Jalandhar, Feb.27 : Jalandhar is not only known for its sports equipment, leather and rubber goods, auto parts, but also as a major centre for the manufacture of traditional musical instruments.
Be it the charismatic tinkle of the Tumbi or the rhythmic beat of the Tabla, or the melodious harmonium, all are produced competently in Jalandhar.
Immediately after the Partition of India, most manufacturers of musical instruments were shifted to Jalandhar's Railway Road and Phagwara Gate from Gujaranwala (now in Pakistan). About a dozen families that stayed back in India, have sustained the musical industry in Jalandhar.
"Many of these musical instruments were played by Sikh Gurus. Though in comparison with foreign instruments, these Indian instruments are not that advanced, they carry a distinct melody," claimed Abbas, a musical instrument manufacturer.
Jalandhar is regarded as the country's second largest musical instrument manufacturing centre. Kolkata is the largest.
About 95 per cent of harmoniums used in North India are manufactured in Jalandhar.
Popular music houses like the Calcutta Music House and the Gujranwala Music House export musical instruments to Canada, the U.K and the US.
The local demand for musical instruments too is huge.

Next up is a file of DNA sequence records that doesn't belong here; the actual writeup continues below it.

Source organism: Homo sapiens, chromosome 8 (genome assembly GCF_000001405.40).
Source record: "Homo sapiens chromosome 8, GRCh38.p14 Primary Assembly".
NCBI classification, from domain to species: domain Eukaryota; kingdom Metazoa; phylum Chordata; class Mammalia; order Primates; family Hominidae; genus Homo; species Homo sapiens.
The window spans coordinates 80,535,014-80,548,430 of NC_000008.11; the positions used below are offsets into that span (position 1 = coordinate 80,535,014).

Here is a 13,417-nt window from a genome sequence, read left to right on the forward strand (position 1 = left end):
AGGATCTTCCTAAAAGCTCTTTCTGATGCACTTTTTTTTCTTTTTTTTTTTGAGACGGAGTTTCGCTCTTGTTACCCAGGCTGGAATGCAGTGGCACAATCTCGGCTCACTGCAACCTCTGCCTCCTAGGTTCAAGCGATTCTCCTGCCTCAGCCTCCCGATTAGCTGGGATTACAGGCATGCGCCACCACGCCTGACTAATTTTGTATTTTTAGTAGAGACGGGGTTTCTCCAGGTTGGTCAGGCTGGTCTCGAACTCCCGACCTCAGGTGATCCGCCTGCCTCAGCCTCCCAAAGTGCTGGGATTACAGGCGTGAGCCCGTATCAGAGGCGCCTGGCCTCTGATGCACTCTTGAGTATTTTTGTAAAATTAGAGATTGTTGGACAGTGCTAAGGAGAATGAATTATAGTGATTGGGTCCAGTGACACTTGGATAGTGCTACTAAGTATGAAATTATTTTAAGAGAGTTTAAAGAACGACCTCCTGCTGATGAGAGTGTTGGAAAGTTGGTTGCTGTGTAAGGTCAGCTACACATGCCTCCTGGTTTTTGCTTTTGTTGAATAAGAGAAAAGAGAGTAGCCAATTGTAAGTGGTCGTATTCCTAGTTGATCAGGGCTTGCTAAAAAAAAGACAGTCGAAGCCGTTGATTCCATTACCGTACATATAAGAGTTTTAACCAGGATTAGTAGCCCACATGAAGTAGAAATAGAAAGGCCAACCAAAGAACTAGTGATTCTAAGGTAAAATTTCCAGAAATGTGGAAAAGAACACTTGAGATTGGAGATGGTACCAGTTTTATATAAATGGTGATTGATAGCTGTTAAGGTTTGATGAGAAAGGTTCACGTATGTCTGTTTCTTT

"Business is good. Our clientele include many holy men and musicians and well-known singers besides Non-Resident Indians. In comparison to India, the music culture is growing rapidly in the West where music schools have come up in large numbers," claimed Tejvinder Singh, musical instrument' manufacturer and wholesaler.
Non-resident Indians prefer to buy traditional musical instruments from Jalandhar. Music lovers like US-based Maninder Singh say they are drawn to the quality of traditional musical instruments mad at reasonable prices in Jalandhar.
"I believe that children learn anything that you teach them. If you enlighten them about Indian culture, they will absorb it. Otherwise, they would adopt Western lifestyle. Teach them their culture, for it is good for them," said Singh who lives in England. NRIs also buy these instruments as gifts for their relatives and friends.
"I am buying these instruments for my nephews, who are settled in Canada. Their hobby is music. In Sikhism, music is a tradition. It is flourishing now and we are proud of it," said Harbans Bajwa, a Non-Resident Indian from Canada. By Paramjit Singh